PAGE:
Printed Circuit Board failures can have dire consequences for consumers and manufacturers alike. If a PCB fails in a home computer, it will frustrate and annoy the owner, requiring at least a replacement part or maybe even a new computer. If a PCB fails in a piece of crucial life-saving technology in a hospital, the consequences are far more severe.
This is why every PCBA manufacturer must do everything possible to provide boards of the highest quality and reliability. To achieve this, engineers perform a whole host of tests during and after the manufacturing process to ensure the boards meet industry standards for efficiency. Among the many issues and errors, “burn-in” demands a closer look.
Let’s go through burn-in and how manufacturers can test for it.
What is Burn-in Testing?
Burn-in testing helps PCB manufacturers analyze how well a new board can handle excessive use and heat and whether these factors will lead to functional errors. Each board works within specific current and internal and external temperature parameters. Burn-in testing pushes these boards to the point where they usually fail to see whether these issues arise.
During burn-in testing, technicians run a current through a prototype board, operating the board’s firmware while it is held in a high-temperature environment. This typically happens for between 48 and 168 hours. The manufacturer then examines the board’s functionality to see what issues arose and whether any components or firmware failed. If defects occur during a device’s earliest days of use, you’ll get ample time to examine and rectify them.
What Does Burn-In Testing Examine?
The point of the test is to simulate what the printed circuit board would endure when used for an extended period, similar to what crash-testing does for vehicles. Burn-in tests are sometimes referred to as Accelerated Lifetime Tests.
Electronic devices generally have two significant periods in their life cycle at which they are most likely to fail: At the beginning and the end of their use. Burn-in testing helps to locate any defects that might affect a board’s infant mortality rate – that is, its likelihood to break down during the first weeks or months of use. Once it clears this period, a device will run with minimal naturally occurring errors until it begins to near the end of its life.
Benefits of Burn-In Testing
Beyond just ensuring that new boards will not break down during early use, burn-in testing offers several benefits to PCB manufacturers. Some of these include:
- Cheaper and easier repairs – Catching a catastrophic defect during the earliest days of production will make the issue much easier to fix.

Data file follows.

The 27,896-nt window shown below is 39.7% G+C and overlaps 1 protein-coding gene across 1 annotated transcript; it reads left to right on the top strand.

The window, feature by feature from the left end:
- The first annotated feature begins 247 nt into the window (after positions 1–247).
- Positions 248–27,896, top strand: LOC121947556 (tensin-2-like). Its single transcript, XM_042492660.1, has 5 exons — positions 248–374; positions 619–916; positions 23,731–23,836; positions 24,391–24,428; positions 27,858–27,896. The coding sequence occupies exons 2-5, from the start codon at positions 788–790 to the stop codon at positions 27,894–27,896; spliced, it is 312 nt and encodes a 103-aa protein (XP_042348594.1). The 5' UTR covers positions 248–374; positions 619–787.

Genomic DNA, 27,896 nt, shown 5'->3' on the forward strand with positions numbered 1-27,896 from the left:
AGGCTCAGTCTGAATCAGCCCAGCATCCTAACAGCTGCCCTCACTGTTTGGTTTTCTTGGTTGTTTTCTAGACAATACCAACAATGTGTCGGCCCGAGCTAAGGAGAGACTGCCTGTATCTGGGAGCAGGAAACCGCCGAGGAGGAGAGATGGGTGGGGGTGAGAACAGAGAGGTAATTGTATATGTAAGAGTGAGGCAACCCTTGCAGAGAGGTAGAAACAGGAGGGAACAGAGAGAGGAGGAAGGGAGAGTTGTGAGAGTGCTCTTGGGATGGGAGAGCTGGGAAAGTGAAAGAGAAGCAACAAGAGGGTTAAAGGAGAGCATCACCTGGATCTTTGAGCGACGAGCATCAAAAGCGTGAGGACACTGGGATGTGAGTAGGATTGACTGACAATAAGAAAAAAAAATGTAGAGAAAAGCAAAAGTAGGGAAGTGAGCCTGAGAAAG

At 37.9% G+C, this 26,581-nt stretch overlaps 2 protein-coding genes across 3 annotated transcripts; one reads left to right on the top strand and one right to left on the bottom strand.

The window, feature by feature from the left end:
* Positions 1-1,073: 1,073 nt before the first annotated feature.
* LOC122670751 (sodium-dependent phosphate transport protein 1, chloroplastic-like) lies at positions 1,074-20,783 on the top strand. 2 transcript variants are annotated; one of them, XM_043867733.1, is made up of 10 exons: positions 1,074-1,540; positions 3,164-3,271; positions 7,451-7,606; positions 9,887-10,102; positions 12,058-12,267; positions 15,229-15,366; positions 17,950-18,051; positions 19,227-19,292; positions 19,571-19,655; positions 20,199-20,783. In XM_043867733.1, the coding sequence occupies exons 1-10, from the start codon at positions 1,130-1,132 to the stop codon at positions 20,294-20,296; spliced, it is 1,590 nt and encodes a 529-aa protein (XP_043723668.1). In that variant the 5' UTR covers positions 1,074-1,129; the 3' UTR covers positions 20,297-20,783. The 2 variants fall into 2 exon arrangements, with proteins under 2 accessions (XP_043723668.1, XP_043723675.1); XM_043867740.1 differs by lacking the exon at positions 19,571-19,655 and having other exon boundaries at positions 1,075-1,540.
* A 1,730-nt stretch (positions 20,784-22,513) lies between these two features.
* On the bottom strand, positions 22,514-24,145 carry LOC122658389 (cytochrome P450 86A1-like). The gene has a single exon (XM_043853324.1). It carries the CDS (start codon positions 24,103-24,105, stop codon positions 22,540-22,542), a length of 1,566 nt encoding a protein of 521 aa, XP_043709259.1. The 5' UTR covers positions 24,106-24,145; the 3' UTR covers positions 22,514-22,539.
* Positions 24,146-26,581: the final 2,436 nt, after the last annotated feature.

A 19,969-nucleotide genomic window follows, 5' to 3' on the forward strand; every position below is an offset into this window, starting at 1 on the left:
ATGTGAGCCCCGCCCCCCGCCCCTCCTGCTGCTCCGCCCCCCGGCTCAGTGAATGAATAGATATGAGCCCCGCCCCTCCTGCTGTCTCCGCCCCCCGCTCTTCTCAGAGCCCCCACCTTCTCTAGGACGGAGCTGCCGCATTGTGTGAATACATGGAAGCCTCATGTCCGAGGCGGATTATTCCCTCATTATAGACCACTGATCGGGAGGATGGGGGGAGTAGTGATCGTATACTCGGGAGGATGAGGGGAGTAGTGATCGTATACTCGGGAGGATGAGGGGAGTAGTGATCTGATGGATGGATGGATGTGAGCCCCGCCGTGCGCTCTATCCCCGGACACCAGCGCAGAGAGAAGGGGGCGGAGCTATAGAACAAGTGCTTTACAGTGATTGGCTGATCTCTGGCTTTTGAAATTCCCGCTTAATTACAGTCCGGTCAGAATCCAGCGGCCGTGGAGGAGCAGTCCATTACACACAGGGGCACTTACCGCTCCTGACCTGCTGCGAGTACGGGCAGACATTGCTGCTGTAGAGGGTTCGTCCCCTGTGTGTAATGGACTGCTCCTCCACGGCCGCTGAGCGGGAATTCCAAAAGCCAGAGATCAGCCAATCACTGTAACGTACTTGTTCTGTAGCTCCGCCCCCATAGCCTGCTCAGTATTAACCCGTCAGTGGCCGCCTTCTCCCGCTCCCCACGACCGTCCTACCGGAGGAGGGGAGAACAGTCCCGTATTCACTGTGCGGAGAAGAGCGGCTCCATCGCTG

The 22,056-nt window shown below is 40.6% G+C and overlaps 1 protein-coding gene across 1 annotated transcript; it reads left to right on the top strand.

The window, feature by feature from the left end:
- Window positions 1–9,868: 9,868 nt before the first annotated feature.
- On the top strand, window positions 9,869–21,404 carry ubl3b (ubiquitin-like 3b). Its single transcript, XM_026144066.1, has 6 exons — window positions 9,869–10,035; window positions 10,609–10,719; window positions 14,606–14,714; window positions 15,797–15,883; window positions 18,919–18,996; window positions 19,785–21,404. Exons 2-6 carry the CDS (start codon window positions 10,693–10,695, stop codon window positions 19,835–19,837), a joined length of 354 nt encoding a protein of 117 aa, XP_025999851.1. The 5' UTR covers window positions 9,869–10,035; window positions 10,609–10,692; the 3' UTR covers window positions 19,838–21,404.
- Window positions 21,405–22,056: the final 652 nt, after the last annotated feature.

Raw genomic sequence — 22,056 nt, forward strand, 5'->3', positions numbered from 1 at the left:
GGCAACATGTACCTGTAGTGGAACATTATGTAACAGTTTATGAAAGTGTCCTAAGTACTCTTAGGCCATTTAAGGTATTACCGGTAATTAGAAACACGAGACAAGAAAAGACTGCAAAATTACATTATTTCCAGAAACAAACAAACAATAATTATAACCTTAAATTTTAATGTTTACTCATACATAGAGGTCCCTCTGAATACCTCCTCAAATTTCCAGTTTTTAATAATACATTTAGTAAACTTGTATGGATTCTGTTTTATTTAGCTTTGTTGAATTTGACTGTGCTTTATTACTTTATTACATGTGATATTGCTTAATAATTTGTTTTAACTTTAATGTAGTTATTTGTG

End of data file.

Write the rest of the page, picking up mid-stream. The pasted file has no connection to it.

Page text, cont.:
- Reduced post-production failures – With the blueprints of the board, you drastically reduce the chances of losses occurring once complete assembly begins.
- Greater ability to meet customer needs – Knowing the extremes at which a board can function allows manufacturers to plan for the potential uses of their boards accurately. They can market boards capable of withstanding higher temperatures for heat-intensive machines, leaving other board designs free for less-resistant devices.
- Fewer returns and replacement costs – The less a board design fails, the fewer replacements a manufacturer will need to send out. This increases customer approval while reducing replacement costs that eat into profits.
- Preliminary component testing – Dynamic burn-in testing allows the PCBA manufacturer to monitor potential component issues early in the developmental cycle. Components operating at lower capacities during testing are much easier to replace early on.
Types of Burn-In Testing
Manufacturers use two main types of burn-in testing: Static and dynamic. They each provide different stressors and are necessary depending on the board’s intended uses.
Static Burn-In Testing
Static burn-in is the cheaper and quicker option that tests the board against a single criterion, typically heat or voltage. Testers run probes across the board from component to component in a temperature-controlled environment. Once the test chamber is up to the required temperature, the probes run a steady current through each component at a chosen voltage.
The point of this test is to examine the results of constant exposure to, or stage within, extreme temperatures. Static testing is ideal for boards stored in warm climates or machinery that runs at a steady high temperature. Each component is tested to determine the effects of this exposure, allowing them to be replaced should an error or defect arise.
Dynamic Burn-In Testing
Like static burn-in testing, dynamic trials involve setting a testing chamber at the desired temperature and running a current through each component. The main difference with dynamic testing is that the components also run input signals into each element. This tests the components against voltage and temperature resistance and allows the tester to see the effects these have on the components’ functionality.
Dynamic testing is best for boards operating in extreme environments or under heavy strain. These trials find malfunctioning components that need to be removed before later testing, cutting down on other errors. They also allow testers to see how much the firmware is affected.
Regardless of the test type, ideally, you want to perform burn-in testing multiple times to ensure reliable results. As these examinations examine the possibilities of errors over time, you’ll get the best results from the most prolonged time frames.